Tag: Nick Johnson

MLB Hot Stove: Where Will the Top 10 Free Agents Still On the Market Land?

As the last dying embers of the Hot Stove flame begin to blacken and fade, let’s take one more look at who is still out there.

At this time of the year, free agents can often be had at a discount, hungry as players are to find a team and get down to the work of getting ready for the season to come. There are still a few potential impact players floating around, as well as many more who could prove to be valuable additions in the right place.

We’ll wade through the flotsam and jetsam and pick out those ten remaining diamonds in the rough, in this, our late January free agent reset.

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Bad News: Nick Johnson Feels Pain in Wrist

The other day, the Yankees got bad bullpen news when Alfredo Aceves suffered a setback. Today they get some more, as Nick Johnson felt pain in his wrist while taking batting practice. He is being sent back to New York for further tests; this could mean the end of his season.

Nick Johnson has clearly become an experiment gone bad. Some injuries were expected, but he’s barely contributed at all this season. He’s on a one-year $5.5 million deal with a mutual option that isn’t likely to get picked up after this season.

This increases the Yankees’ chances of making a trade for another bat. There was always hope that Johnson would eventually return, lessening the need for a DH, but with this news, the Yankees will probably make a trade or at least call somebody up from the minors.

If someone was called up, the most obvious person would be 1B Juan Miranda , but 1B/3B Jorge Vazquez could be an option, too . It’s not out of the realm that SS Eduardo Nunez could get called up, too.

Miranda makes sense, as he could fill in at DH on days Alex Rodriguez or Jorge Posada need half days off.

Vazquez could fill in at DH and also play some third base as well. The problem with calling him up is that he isn’t on the 40-man roster, but that could easily be adjusted.

After that, the Yankees would likely make a trade. Ty Wigginton is always a possibility and Jayson Werth could happen as well. There are quite a few other names that are possibilities. GM Brian Cashman has said that he would like a veteran who could occasionally spell A-Rod at third.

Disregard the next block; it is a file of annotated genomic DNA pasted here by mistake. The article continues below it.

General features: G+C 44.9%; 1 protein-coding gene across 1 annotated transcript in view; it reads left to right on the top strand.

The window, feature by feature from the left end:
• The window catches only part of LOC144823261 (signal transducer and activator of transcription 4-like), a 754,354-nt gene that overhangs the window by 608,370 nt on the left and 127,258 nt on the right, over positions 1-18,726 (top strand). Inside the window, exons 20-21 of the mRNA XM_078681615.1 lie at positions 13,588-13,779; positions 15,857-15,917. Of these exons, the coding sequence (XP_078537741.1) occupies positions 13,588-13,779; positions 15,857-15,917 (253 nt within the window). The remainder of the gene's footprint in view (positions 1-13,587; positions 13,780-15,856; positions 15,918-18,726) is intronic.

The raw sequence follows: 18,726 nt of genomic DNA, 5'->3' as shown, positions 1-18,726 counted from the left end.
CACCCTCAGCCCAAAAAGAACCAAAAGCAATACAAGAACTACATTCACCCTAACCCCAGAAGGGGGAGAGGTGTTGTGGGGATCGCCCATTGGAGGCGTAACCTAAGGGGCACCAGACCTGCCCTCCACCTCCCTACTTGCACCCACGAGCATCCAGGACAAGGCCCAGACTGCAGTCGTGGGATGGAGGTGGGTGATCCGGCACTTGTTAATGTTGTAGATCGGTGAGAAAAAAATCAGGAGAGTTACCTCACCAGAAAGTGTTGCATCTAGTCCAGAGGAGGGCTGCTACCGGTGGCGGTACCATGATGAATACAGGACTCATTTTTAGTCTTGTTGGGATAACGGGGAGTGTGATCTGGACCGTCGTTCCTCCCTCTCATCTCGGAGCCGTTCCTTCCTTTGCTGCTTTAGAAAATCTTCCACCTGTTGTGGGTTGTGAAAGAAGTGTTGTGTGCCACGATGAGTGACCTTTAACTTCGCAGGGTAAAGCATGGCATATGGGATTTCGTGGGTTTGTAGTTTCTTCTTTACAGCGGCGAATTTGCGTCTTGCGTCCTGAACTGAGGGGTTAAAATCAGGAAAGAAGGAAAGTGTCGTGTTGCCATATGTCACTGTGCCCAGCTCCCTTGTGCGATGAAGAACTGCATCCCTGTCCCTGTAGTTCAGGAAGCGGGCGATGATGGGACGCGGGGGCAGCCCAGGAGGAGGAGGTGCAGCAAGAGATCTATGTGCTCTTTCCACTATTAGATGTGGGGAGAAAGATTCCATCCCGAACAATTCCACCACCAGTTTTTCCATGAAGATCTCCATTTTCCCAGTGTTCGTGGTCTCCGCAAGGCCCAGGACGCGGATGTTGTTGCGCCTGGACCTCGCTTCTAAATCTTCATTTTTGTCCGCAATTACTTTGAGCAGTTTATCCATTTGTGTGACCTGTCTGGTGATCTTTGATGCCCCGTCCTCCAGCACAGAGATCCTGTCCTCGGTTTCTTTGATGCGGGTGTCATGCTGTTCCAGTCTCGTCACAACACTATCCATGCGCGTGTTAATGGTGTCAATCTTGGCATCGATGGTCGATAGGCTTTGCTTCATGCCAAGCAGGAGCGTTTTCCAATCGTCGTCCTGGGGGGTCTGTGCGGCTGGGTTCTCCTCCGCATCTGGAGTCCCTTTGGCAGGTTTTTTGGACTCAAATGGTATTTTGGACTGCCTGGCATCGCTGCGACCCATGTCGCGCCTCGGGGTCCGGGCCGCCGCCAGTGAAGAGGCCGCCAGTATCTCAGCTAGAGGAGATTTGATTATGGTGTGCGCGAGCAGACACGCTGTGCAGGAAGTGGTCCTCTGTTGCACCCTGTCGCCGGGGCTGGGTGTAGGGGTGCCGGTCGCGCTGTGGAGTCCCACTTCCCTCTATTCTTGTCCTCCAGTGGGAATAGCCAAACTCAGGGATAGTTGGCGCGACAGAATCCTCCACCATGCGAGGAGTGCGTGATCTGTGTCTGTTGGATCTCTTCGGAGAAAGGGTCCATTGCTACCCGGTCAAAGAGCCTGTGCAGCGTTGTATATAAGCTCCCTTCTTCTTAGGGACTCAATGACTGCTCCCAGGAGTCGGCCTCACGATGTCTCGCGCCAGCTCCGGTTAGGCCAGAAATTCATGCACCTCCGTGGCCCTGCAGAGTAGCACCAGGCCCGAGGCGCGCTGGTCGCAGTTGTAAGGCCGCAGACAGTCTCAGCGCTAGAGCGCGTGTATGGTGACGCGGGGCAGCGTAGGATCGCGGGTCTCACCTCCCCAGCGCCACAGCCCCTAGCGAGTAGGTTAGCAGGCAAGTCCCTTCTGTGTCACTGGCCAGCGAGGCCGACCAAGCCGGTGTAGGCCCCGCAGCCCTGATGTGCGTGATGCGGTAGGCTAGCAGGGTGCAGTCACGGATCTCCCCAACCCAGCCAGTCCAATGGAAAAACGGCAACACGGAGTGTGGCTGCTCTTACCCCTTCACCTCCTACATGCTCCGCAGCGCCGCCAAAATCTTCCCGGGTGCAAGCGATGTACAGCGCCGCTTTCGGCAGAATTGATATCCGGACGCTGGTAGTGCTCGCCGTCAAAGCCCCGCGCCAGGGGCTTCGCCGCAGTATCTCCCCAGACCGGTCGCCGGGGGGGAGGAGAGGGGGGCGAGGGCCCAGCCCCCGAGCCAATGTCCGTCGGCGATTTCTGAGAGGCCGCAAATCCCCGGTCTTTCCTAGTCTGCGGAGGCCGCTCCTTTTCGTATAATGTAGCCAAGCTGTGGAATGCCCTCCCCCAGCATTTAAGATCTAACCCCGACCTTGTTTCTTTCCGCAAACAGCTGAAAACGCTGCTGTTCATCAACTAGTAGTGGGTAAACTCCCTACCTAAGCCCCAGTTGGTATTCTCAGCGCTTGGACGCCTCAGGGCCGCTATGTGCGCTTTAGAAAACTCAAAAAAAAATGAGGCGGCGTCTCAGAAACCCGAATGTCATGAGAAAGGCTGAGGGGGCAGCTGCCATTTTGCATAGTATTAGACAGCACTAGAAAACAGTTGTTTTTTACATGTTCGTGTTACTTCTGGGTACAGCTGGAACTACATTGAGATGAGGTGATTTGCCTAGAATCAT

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New York Yankees DH Nick Johnson To Have Surgery: Ill-Concieved Move Leaves Void

Players often fail to live up to their reputations when thrust into the bright New York spotlight.


In this case, the Yankees got exactly what they paid for when they signed designated hitter Nick Johnson.


Ken Rosenthal, FOX Sports senior baseball writer, is reporting that the fragile Johnson will undergo right wrist surgery on Tuesday and won’t return to action until July.


The news should come as no surprise to anyone who has followed Johnson throughout his injury-riddled career.


Only once in Johnson’s 10-year career has he ever accumulated 500 at-bats in a single season. He’s played in 100 games just three times and hasn’t done so since 2006.


As I documented in the offseason , the acquisition of Johnson was a poor decision that was destined to go awry. Castoffs Johnny Damon and Hideki Matsui signed for slightly more than Johnson and both obtained one-year pacts.


It’s mystifying why Yankees’ GM Brian Cashman was so eager to ink Johnson while slamming the door on two more proven, dependable performers. Cashman clearly wanted to avoid the histrionics of Scott Boras, Damon’s super-agent, but re-signing Matsui would have been far from a massive undertaking.


Although Johnson is about four years younger than Matsui, his health history should have been enough to nullify the age difference. Matsui was an iron man in Japan and carried that distinction through his first three seasons with the Yankees by playing every game.


Matsui, despite being slowed by knee problems in recent years, played 142 games last season and aided the Yankees to the championship while securing the World Series MVP award.